Spotting is a integral part of a gym community and is what separates a “real” gym from the fake gyms. Good luck finding someone to spot you, or even knows how to spot, at your neighborhood Snap Fitness.
Spotting should always be taught in tandem with an exercise. So for example when someone learns how to properly squat they should also be taught the proper way to spot someone else who is squatting. This goes for bench pressing, dumbbell presses, even pull-ups.
How to Spot Correctly Is IMPORTANT
Knowing the right way to assist someone in achieving their personal goals can make all the different in a workout.
Unfortunately a lot of mainstream gyms that focus more on profits and treadmills fail to touch on spotting and some of the most important benefits of having a well-trained user base.
Safety Isn’t Just Smart, It Makes For Bigger Gains
Safety is the biggest benefit of knowing how to spot. Most gyms only have one owner or a handful of staffers at any given time. To push your limits and grow you’ll have to at one point or another push some heavy ass weight.
If you push big weight without a spotter you risk serious injury, and serious injury means rehab and rehab means lost gains.
Having a gym full of people able to spot helps that gym community as a whole progress better than a gym without trained or willing spotters.
The equation is simple: More weight + moved safely = more gains.
You’ll never get huge if you’re constantly combatting injury after injury. So stay safe when going big and you’ll be able to go big more often.
Wolves Sniff Butts, Monkeys Pick Fleas, Bros Spot
Outside of the first and most obvious benefit of safety, spotting is also a great way to bond with similar like-minded individuals.
A lot of gyms we’ve been to can tend to have stand-offish atmospheres. Dudes in their stringers all ego-lifting trying to look casual while simultaneously comparing themselves to all the other alpha-bros in the gym. This vibe is impossible to eliminate completely, but with a good spotting culture it can be greatly reduced.
You never know, you spot someone, they spot you, a few compliments are shared and before you know it you’re talking football over protein shakes. Congrats, you got a new friend!
So in case you’re new to the gym, or just new to the concept of helping out your fellow lifters, here are the 8 Golden Rules of Spotting. Follow these and you’ll be set for safe and social success in the gym.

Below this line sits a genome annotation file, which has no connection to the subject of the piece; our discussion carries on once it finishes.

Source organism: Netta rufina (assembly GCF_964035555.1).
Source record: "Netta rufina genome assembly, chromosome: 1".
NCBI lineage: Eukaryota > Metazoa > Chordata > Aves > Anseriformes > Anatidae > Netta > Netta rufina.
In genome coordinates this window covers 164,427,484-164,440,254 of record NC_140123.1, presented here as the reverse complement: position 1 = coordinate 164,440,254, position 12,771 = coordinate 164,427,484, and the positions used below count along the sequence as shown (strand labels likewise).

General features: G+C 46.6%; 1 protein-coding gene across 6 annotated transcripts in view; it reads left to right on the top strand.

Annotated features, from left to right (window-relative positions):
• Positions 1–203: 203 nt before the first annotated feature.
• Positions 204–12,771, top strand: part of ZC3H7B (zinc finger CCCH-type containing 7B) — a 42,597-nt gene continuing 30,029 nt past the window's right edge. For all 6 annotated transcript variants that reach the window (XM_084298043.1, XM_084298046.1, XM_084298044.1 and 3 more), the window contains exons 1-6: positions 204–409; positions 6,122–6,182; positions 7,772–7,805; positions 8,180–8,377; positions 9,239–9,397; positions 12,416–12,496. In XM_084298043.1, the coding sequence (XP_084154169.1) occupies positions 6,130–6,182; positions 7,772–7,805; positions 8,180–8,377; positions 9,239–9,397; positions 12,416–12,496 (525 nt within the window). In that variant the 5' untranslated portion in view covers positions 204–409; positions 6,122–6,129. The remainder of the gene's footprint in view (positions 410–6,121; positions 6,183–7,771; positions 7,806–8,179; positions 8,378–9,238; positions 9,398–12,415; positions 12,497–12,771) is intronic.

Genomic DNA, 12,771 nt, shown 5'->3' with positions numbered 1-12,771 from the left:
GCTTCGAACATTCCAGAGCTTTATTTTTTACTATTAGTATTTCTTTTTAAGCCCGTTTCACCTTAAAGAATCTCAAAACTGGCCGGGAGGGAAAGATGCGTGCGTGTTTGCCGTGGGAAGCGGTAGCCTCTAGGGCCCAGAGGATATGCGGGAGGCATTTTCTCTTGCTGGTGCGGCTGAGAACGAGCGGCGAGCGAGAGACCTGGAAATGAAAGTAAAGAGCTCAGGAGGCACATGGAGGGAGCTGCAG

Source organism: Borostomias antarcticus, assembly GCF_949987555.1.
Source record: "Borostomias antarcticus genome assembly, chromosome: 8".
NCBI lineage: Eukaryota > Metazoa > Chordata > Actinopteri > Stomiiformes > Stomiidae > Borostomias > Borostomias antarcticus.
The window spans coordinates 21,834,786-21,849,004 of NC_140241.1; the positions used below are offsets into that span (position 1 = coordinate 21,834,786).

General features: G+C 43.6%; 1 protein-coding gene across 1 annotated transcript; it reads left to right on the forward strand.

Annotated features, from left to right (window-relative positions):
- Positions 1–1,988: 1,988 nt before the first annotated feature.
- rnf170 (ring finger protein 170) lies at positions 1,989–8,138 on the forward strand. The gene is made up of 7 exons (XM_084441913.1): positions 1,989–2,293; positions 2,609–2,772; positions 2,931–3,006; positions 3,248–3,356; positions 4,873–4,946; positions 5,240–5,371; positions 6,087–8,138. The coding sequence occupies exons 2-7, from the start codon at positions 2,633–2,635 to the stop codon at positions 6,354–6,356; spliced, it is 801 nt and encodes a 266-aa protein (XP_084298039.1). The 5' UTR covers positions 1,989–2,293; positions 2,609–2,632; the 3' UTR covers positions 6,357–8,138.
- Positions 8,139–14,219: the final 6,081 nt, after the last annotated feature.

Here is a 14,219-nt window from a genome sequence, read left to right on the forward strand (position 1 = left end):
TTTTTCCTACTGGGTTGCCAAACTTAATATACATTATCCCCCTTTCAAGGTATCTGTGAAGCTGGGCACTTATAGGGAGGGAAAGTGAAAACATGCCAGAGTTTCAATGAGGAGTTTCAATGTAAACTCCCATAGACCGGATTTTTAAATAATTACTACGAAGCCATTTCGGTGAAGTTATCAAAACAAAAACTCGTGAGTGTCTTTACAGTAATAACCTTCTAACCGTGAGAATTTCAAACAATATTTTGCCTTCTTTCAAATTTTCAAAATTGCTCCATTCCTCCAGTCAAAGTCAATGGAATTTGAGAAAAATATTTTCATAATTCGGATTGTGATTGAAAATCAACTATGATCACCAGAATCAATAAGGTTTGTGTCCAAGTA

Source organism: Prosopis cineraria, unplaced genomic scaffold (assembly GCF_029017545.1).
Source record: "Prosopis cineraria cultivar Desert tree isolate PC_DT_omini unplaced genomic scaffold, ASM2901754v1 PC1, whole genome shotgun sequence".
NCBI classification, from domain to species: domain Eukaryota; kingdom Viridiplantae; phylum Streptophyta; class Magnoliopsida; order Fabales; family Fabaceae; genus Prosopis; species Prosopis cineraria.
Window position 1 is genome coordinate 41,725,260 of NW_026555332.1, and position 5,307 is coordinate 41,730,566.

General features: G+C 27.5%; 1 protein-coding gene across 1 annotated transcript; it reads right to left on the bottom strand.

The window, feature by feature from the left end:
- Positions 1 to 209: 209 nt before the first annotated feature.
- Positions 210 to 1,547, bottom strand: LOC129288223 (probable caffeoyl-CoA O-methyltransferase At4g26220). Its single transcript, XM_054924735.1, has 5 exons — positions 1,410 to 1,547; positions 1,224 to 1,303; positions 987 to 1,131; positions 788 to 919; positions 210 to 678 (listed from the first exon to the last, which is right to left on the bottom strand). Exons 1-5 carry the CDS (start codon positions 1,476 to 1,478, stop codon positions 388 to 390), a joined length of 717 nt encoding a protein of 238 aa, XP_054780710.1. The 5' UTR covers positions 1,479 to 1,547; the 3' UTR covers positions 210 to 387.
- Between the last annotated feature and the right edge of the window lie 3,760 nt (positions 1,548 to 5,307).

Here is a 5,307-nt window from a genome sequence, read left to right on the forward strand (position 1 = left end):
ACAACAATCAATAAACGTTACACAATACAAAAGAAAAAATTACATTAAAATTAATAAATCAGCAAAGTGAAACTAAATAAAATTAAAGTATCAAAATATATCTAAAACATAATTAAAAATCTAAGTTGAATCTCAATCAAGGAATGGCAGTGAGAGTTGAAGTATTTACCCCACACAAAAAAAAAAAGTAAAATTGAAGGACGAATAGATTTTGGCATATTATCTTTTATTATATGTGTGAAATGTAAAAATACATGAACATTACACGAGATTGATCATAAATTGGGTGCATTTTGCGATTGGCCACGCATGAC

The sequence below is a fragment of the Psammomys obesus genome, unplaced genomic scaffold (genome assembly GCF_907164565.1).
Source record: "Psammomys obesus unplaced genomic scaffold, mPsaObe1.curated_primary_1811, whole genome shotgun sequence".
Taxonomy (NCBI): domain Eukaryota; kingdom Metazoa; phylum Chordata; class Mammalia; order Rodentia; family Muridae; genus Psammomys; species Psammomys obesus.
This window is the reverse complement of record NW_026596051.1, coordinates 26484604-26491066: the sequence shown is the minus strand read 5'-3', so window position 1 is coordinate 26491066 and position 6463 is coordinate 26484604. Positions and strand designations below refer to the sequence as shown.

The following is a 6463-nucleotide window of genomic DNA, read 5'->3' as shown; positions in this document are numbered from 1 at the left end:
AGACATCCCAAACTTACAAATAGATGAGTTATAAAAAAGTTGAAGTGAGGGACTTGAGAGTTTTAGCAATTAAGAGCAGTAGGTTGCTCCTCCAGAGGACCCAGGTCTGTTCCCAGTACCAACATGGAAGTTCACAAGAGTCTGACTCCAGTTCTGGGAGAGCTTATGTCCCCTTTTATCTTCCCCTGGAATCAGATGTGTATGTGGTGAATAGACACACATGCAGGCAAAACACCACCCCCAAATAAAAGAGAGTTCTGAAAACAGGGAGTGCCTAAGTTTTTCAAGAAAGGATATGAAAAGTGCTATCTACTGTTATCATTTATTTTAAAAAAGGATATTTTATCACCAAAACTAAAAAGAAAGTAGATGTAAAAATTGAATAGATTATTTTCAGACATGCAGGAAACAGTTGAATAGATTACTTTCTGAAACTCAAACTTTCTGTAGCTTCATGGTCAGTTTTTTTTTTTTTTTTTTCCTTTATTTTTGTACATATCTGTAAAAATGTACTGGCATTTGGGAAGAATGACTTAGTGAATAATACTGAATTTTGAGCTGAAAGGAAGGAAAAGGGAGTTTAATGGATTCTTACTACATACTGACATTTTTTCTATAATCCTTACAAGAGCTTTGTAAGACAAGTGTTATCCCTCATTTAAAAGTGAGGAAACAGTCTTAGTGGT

The 8 Golden Rules of Spotting
1. Learn The Fundamentals
You’re not help to anyone if you are spotting without ever having learned proper technique. This sounds obvious but just like with actual squatting, deadlifting, benching, the male-ego often prevents him from taking the time to humbling learn from someone else proper form.
A bro walking around offering to spot who doesn’t know how to spot is dangerous as f*ck and should be avoided like the plague. Better go light weight or have a hypertrophy day than go heavy with some over-confident shmuck that could contribute to a serious injury.
Talk with your gym owner. He or she will most likely be more than happy to give you a quick crash course in spotting, or at least introduce you to someone who can.
2. Ask Men & Women Equally
That guy that goes around asking only women if they need a spot is just a creeper plain and simple. Of course, who doesn’t want to spot that hotty with the yoga pants and badonkadonk over at the squat rack, and if she asks, a gentleman must oblige, but don’t discriminate against your own gender!
Spotting isn’t a pick-up technique and shouldn’t be used as one. Help to spot men and women equally. There’s nothing “gay” about spotting a guy trying to squat twice his body weight ass-to-grass. If that’s what you think you’re just an insecure little b*tch and shouldn’t be at the gym anyways.
Always be willing to lend a helping hand, or ask for help from both men and women equally.
3. Ask Only For Appropriate Lifts
She doesn’t need help with those easy-bar curls bro. Cable machines and supplementary hypertrophy focused workouts don’t usually require spotting and doing so makes you come off as a creep, because obviously the intent here is more than spotting.
Likewise, try not to ask a bro to stop what he’s doing to help spot you on your second set at 50% your max. People value their gym time, and while more than happy to help others, also don’t want to waste it. Be selective about interrupting others for a spot.